City Life—A Short Step from Concord to Confusion
By “Awake!” correspondent in Ireland
PEOPLE unaccustomed to city life often question the sanity of those who choose to live there. They are awed by these vast complexes of concrete, steel and glass. They stand aghast at the sheer bedlam of activity of the great masses of humanity herded together in these places.
Have you ever stopped to consider how and why these cities grew? If you pause in the center of any large city, especially at the peak of the rush hour, you cannot help but wonder from where it all came. Wearied pedestrians fight with vehicles that are pouring pollutants into streets jammed with traffic. The noise level becomes nearly intolerable.
Besides wondering from where cities came, one cannot help but consider: Just how real is the danger that city life may break down? With such masses of people living and working together in such congested spaces, there is, without a doubt, a tremendous need for great cooperation to keep things working smoothly. But just how short is the step from cooperation to confusion?
First, let us take a brief look at some of the factors that have contributed to the development of cities in different locations. A glimpse of the past can help us to appreciate just how different life is today.
What Accounts for the Cities?
Some cities have just “grown naturally” as a result of geographic and strategic factors. Others have been “forced along” to satisfy, say, industrial or political interests.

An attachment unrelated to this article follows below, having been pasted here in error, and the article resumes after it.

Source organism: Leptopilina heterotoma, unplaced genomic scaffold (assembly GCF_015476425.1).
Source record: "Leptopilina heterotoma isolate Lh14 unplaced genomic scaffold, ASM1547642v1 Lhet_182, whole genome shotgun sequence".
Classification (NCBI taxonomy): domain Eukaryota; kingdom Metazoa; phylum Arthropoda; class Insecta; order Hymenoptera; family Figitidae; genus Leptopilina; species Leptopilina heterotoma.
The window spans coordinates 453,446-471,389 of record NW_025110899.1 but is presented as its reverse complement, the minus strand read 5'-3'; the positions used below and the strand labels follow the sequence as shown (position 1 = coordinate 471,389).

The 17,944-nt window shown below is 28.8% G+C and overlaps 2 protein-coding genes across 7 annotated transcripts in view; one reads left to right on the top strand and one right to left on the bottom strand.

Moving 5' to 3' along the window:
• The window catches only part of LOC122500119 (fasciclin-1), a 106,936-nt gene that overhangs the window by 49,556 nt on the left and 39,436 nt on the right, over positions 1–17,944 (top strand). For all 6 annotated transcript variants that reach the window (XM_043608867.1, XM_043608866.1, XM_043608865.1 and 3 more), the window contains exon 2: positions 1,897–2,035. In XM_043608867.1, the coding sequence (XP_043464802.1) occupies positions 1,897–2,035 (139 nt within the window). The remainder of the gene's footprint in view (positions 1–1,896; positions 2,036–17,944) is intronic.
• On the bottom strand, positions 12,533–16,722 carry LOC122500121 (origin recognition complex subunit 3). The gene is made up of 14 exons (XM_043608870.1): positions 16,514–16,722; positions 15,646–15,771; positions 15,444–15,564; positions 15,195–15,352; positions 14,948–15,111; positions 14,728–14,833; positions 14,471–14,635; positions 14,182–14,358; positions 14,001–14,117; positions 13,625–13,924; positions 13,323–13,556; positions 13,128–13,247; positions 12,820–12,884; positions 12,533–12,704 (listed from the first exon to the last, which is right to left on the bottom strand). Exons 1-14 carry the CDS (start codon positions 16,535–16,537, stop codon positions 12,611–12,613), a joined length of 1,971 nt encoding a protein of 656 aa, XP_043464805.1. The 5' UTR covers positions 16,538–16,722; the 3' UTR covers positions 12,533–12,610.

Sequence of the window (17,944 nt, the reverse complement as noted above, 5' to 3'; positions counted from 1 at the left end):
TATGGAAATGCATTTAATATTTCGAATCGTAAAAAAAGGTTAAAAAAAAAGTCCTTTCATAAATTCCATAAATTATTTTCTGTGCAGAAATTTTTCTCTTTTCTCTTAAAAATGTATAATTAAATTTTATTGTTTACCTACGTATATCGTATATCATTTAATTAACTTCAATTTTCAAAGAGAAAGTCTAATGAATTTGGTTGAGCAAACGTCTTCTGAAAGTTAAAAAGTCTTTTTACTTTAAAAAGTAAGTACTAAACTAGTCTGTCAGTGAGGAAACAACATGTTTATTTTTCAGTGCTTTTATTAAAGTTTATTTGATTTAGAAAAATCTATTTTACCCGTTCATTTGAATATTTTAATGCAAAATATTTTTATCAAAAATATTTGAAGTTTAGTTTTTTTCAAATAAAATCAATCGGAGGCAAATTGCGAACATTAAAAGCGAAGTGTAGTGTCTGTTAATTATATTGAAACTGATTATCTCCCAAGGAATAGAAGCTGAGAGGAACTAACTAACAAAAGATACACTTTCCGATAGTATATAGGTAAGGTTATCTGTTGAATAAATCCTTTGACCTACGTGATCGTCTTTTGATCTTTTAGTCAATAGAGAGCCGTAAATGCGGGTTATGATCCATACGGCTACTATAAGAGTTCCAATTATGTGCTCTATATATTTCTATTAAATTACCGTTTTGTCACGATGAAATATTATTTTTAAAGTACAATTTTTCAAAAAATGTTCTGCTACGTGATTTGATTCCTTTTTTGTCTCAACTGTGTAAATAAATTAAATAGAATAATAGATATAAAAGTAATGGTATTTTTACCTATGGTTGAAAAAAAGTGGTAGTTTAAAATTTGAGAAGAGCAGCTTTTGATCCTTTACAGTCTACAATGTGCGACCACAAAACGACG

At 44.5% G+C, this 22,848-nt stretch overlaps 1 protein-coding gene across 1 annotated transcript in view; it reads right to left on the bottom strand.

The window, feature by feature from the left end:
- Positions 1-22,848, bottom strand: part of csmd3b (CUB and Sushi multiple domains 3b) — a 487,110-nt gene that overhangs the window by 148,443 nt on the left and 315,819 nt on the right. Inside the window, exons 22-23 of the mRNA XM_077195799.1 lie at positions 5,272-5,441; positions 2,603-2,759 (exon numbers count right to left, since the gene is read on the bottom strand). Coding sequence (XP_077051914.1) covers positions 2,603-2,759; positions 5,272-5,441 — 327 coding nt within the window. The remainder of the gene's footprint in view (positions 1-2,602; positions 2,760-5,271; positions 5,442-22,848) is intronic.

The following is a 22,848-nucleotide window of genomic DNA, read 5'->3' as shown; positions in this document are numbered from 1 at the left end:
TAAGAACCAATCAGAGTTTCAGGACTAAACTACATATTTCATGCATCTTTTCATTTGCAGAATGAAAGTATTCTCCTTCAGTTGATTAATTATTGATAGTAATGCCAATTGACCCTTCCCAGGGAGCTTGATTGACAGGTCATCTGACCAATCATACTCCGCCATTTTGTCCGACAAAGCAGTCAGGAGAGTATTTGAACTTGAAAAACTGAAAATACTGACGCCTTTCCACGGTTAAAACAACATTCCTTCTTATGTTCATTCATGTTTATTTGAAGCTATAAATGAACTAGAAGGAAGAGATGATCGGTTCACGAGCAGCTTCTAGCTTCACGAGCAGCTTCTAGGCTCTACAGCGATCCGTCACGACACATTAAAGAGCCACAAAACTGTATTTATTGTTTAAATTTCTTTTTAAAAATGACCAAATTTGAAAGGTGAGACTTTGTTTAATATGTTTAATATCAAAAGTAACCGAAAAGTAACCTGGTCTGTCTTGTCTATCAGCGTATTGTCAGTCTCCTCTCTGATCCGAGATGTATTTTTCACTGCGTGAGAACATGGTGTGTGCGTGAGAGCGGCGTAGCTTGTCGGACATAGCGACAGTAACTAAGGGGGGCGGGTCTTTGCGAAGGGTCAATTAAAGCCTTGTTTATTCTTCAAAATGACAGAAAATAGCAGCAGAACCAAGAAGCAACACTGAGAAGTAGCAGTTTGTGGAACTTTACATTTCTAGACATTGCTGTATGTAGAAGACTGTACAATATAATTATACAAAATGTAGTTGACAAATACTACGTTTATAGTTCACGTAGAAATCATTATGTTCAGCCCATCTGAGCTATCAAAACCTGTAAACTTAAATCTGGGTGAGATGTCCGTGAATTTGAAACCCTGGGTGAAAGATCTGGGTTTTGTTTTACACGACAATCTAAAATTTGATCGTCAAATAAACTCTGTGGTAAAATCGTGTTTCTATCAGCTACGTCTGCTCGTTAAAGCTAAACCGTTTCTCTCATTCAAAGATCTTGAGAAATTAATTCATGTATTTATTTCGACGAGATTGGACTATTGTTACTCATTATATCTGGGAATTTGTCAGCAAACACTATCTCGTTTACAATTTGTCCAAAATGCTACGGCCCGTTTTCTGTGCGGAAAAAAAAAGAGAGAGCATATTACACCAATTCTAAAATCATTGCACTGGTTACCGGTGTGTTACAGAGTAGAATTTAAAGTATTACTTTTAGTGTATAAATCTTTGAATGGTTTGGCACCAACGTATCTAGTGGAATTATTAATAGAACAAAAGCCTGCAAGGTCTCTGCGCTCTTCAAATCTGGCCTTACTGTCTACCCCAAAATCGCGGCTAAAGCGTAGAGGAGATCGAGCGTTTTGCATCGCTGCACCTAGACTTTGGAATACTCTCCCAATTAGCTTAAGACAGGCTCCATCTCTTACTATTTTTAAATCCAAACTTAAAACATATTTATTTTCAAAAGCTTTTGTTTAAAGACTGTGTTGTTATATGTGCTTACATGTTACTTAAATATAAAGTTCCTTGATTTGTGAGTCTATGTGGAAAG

For instance, here in Ireland, Dublin just grew. Its history stretches back to the invasions by the Norsemen and beyond, while Belfast is a comparative newcomer to the city status.
Dublin’s growth came from its strategic position on the river Liffey. Succeeding conquerors of Ireland recognized the possibilities of the location and so the city expanded under the influence of the Norsemen, the Normans and the English. Each group left their mark on the city.
In contrast, Belfast is very much the result of modern-day industrial development. It was not until the close of the eighteenth century that it began to grow to its present stature. Up to that point it was, according to one historian, “still a small, dirty, crowded town on the west bank of the river Lagan.” Its growth from a small group of habitations to the densely populated industrial center it is today was almost entirely a result of the growth of the linen and shipbuilding industries in this area.
Around these industries evolved the commercial houses, the stately homes, the shops and offices, the accommodations for the vast working population that gravitated here, and all the other paraphernalia that goes to make up a modern city.
Thus these massive concentrations of buildings and people we call cities expanded, often in a way that produced many shades of grime rather than the beautiful results of the Creator’s handiwork seen in the rest of the country. In sheer complexity today they stagger the imagination.
Complexity of Cities Today